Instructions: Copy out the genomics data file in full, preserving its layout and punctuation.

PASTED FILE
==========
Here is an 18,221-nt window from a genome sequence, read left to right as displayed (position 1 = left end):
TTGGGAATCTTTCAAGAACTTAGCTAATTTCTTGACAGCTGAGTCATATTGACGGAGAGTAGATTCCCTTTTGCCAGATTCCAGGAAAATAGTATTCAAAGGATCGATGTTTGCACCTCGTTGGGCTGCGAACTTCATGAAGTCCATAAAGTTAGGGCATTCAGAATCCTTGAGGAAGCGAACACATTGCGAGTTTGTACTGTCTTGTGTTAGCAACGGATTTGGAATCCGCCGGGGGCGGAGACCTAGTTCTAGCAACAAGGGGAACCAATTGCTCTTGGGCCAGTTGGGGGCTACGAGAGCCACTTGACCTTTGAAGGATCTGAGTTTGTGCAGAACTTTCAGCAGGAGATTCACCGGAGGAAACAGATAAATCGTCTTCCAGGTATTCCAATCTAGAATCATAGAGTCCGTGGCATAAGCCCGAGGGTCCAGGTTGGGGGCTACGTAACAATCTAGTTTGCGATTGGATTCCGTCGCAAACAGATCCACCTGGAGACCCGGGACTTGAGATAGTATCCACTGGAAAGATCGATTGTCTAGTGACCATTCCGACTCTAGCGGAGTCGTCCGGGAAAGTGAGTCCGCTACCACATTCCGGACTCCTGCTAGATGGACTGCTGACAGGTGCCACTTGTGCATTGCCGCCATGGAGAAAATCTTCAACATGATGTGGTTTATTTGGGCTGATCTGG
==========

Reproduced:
Here is an 18,221-nt window from a genome sequence, read left to right as displayed (position 1 = left end):
TTGGGAATCTTTCAAGAACTTAGCTAATTTCTTGACAGCTGAGTCATATTGACGGAGAGTAGATTCCCTTTTGCCAGATTCCAGGAAAATAGTATTCAAAGGATCGATGTTTGCACCTCGTTGGGCTGCGAACTTCATGAAGTCCATAAAGTTAGGGCATTCAGAATCCTTGAGGAAGCGAACACATTGCGAGTTTGTACTGTCTTGTGTTAGCAACGGATTTGGAATCCGCCGGGGGCGGAGACCTAGTTCTAGCAACAAGGGGAACCAATTGCTCTTGGGCCAGTTGGGGGCTACGAGAGCCACTTGACCTTTGAAGGATCTGAGTTTGTGCAGAACTTTCAGCAGGAGATTCACCGGAGGAAACAGATAAATCGTCTTCCAGGTATTCCAATCTAGAATCATAGAGTCCGTGGCATAAGCCCGAGGGTCCAGGTTGGGGGCTACGTAACAATCTAGTTTGCGATTGGATTCCGTCGCAAACAGATCCACCTGGAGACCCGGGACTTGAGATAGTATCCACTGGAAAGATCGATTGTCTAGTGACCATTCCGACTCTAGCGGAGTCGTCCGGGAAAGTGAGTCCGCTACCACATTCCGGACTCCTGCTAGATGGACTGCTGACAGGTGCCACTTGTGCATTGCCGCCATGGAGAAAATCTTCAACATGATGTGGTTTATTTGGGCTGATCTGG